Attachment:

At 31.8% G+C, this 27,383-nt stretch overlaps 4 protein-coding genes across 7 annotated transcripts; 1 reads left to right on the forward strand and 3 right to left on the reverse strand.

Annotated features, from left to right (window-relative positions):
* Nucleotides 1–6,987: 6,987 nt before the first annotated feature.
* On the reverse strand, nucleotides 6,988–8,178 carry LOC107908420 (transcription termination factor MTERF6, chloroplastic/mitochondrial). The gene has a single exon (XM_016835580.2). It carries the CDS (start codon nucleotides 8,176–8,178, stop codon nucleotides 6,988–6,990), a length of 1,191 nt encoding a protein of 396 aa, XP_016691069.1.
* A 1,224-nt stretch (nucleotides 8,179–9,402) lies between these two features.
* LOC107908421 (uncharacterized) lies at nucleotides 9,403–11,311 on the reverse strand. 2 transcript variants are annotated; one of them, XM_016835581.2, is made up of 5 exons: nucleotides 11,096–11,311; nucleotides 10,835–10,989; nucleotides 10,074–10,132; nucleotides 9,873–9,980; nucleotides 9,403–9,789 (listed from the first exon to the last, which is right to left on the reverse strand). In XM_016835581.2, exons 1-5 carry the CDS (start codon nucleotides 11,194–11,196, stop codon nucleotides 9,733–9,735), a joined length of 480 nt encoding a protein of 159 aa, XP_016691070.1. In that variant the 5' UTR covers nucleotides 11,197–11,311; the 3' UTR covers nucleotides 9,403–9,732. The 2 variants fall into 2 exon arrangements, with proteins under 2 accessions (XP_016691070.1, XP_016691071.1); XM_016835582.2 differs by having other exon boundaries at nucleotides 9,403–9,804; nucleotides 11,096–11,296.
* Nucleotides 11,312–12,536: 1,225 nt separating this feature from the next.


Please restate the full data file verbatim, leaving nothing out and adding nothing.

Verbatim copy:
At 31.8% G+C, this 27,383-nt stretch overlaps 4 protein-coding genes across 7 annotated transcripts; 1 reads left to right on the forward strand and 3 right to left on the reverse strand.

Annotated features, from left to right (window-relative positions):
* Nucleotides 1–6,987: 6,987 nt before the first annotated feature.
* On the reverse strand, nucleotides 6,988–8,178 carry LOC107908420 (transcription termination factor MTERF6, chloroplastic/mitochondrial). The gene has a single exon (XM_016835580.2). It carries the CDS (start codon nucleotides 8,176–8,178, stop codon nucleotides 6,988–6,990), a length of 1,191 nt encoding a protein of 396 aa, XP_016691069.1.
* A 1,224-nt stretch (nucleotides 8,179–9,402) lies between these two features.
* LOC107908421 (uncharacterized) lies at nucleotides 9,403–11,311 on the reverse strand. 2 transcript variants are annotated; one of them, XM_016835581.2, is made up of 5 exons: nucleotides 11,096–11,311; nucleotides 10,835–10,989; nucleotides 10,074–10,132; nucleotides 9,873–9,980; nucleotides 9,403–9,789 (listed from the first exon to the last, which is right to left on the reverse strand). In XM_016835581.2, exons 1-5 carry the CDS (start codon nucleotides 11,194–11,196, stop codon nucleotides 9,733–9,735), a joined length of 480 nt encoding a protein of 159 aa, XP_016691070.1. In that variant the 5' UTR covers nucleotides 11,197–11,311; the 3' UTR covers nucleotides 9,403–9,732. The 2 variants fall into 2 exon arrangements, with proteins under 2 accessions (XP_016691070.1, XP_016691071.1); XM_016835582.2 differs by having other exon boundaries at nucleotides 9,403–9,804; nucleotides 11,096–11,296.
* Nucleotides 11,312–12,536: 1,225 nt separating this feature from the next.